A British docu crew, led by helmer Stephen Walker, come to America to chronicle another season of an octogenarian choral group so popular they have sold out concerts and toured Europe. Their youthful music director, Bob Sillman (at the ripe old age of 53), challenges their prior use of show tunes and standards with an infusion of punk, rock and blues songs that make this gang of old folk feel and be “Young@Heart.”

Laura's Review: A-

The film pulls you in from its opening frame - a gaping mouth, not unlike the Rolling Stones' "Sticky Fingers" logo except one that's seen even more years than those aging rockers' - is emitting a ragged caterwaul. The camera pulls back to reveal 92 year-old Eileen Hall, one of a white-shirted, black-panted chorale group who proceeds to ask quite practically 'Darling, you've got to let me know - should I stay or should I go?' So, now that British director Stephen Walker (“Hiroshima – A Day That Shook The World”) has assured our attention with this bracing senior version of The Clash, he lays his groundwork. Young@Heart are a singing group from Northampton, Massachusetts and their director, the fifty-something Bob Cilman, has agreed to let Walker document the seven weeks of a live show's creation, one they are preparing for their own home town. Cilman himself is a marvel, choosing eclectic songs for the group he has shepherded since the early 80's. Sonic Youth's “Schizophrenia” isn't initially received well by the oldsters, but the group master it. Much more difficult is getting Stan Goldman to remember his two solo lines of James Brown's "I Feel Good" and get him in sink with mother of fifteen and clotheshorse Dora Morrow's opening howl. Walker balances the rehearsals with 'getting to know you' asides, such as a visit to the flirtatious Hall and Steve Martin, a speed freak who drives 130 mph and whose home contains a 'Still a Sexy Beast' doll from his girlfriend. Speaking of speed freaks, Walker gets his camera moving via a ride with heavy-footed Lenny, who carpools members to rehearsal (and duets with Joe Benoit on the Talking Heads's "Life During Wartime") and through the windows of the group's bus. We also get to know two retired members of the chorus who are returning to join up on Coldplay's "Fix You." Sadly, one of them, Bob Salvini, dies suddenly. His partner Fred Knittle, attached to an oxygen machine because of congestive heart failure, soldiers on and sings the song solo and will move you to tears (he's also one of the group's most melodic singers and quite a cut up). A week before the final show, another current core member, featured dead center on the show's advertising poster, passes away within a week of Salvini and the group and its director are rattled, as are we. The show must go on, however. Walker and his gang also created four music videos with the group that are interspersed here - watch for Stan's way-out 'Angel...' top note in David Bowie's "Golden Years" - inspired staging. Cilman gets mileage out of assigning songs that address the effects of aging, and so Knittle stars in "Stayin' Alive" and the group wows inmates of the Hampshire County Jail with their rendition of "Forever Young." "Young@Heart" is such a hilarious, moving and uplifting piece of work the only thing left to do after seeing it is to start campaigning the Academy of Motion Picture Arts and Sciences's documentary arm to change their rules - the film will not be eligible for Academy consideration this year because it aired on BBC TV in Great Britain.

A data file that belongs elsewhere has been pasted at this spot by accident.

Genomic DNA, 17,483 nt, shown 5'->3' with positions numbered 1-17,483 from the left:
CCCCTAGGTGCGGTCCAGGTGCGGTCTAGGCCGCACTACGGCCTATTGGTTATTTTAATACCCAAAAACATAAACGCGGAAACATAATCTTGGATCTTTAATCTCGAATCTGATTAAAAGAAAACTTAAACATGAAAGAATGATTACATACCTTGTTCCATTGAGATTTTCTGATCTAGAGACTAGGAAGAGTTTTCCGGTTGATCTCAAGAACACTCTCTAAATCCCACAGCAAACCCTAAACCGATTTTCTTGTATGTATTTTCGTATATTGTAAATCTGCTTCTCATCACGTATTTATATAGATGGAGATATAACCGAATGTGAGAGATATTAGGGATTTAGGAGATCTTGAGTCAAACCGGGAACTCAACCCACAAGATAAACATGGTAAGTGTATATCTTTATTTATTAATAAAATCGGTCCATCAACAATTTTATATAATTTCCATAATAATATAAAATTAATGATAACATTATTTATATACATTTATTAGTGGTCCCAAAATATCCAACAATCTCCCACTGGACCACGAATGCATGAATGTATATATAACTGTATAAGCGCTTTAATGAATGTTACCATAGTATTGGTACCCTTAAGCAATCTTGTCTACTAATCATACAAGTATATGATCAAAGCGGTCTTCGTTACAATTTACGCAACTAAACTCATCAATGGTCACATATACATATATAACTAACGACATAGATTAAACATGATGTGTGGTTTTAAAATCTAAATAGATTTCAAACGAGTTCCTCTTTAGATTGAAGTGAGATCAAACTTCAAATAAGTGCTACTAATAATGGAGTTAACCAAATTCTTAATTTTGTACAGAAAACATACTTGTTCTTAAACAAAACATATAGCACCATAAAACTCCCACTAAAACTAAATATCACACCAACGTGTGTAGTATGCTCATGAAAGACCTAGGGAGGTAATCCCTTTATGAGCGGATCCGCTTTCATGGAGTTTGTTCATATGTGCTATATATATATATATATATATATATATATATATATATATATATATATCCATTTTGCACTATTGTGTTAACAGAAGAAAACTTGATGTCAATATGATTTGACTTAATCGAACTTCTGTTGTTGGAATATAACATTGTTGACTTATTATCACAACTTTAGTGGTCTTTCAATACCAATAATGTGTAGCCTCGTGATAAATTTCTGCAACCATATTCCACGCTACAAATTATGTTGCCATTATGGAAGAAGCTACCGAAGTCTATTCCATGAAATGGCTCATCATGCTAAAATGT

Robin's Review: DNS